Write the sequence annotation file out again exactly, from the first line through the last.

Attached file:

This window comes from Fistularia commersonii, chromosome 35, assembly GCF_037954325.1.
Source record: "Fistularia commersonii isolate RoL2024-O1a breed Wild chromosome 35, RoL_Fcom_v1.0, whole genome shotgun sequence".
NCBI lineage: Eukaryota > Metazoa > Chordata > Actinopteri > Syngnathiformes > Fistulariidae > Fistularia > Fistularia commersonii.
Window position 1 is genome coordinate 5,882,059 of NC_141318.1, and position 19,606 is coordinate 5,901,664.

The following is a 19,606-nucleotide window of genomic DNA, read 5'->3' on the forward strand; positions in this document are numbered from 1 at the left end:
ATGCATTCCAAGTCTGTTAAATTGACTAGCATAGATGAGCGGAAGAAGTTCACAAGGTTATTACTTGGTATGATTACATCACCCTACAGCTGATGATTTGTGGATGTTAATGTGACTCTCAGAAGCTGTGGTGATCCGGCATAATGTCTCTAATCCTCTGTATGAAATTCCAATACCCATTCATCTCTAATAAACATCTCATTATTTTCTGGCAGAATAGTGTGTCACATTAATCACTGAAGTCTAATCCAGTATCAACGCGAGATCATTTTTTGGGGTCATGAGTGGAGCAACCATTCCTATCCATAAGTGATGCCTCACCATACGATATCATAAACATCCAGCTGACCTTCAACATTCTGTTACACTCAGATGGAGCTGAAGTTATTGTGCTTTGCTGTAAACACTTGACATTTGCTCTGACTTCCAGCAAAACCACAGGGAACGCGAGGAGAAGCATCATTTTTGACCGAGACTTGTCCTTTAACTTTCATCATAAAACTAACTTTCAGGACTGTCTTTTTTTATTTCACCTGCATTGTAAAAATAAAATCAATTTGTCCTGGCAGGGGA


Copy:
This window comes from Fistularia commersonii, chromosome 35, assembly GCF_037954325.1.
Source record: "Fistularia commersonii isolate RoL2024-O1a breed Wild chromosome 35, RoL_Fcom_v1.0, whole genome shotgun sequence".
NCBI lineage: Eukaryota > Metazoa > Chordata > Actinopteri > Syngnathiformes > Fistulariidae > Fistularia > Fistularia commersonii.
Window position 1 is genome coordinate 5,882,059 of NC_141318.1, and position 19,606 is coordinate 5,901,664.

The following is a 19,606-nucleotide window of genomic DNA, read 5'->3' on the forward strand; positions in this document are numbered from 1 at the left end:
ATGCATTCCAAGTCTGTTAAATTGACTAGCATAGATGAGCGGAAGAAGTTCACAAGGTTATTACTTGGTATGATTACATCACCCTACAGCTGATGATTTGTGGATGTTAATGTGACTCTCAGAAGCTGTGGTGATCCGGCATAATGTCTCTAATCCTCTGTATGAAATTCCAATACCCATTCATCTCTAATAAACATCTCATTATTTTCTGGCAGAATAGTGTGTCACATTAATCACTGAAGTCTAATCCAGTATCAACGCGAGATCATTTTTTGGGGTCATGAGTGGAGCAACCATTCCTATCCATAAGTGATGCCTCACCATACGATATCATAAACATCCAGCTGACCTTCAACATTCTGTTACACTCAGATGGAGCTGAAGTTATTGTGCTTTGCTGTAAACACTTGACATTTGCTCTGACTTCCAGCAAAACCACAGGGAACGCGAGGAGAAGCATCATTTTTGACCGAGACTTGTCCTTTAACTTTCATCATAAAACTAACTTTCAGGACTGTCTTTTTTTATTTCACCTGCATTGTAAAAATAAAATCAATTTGTCCTGGCAGGGGA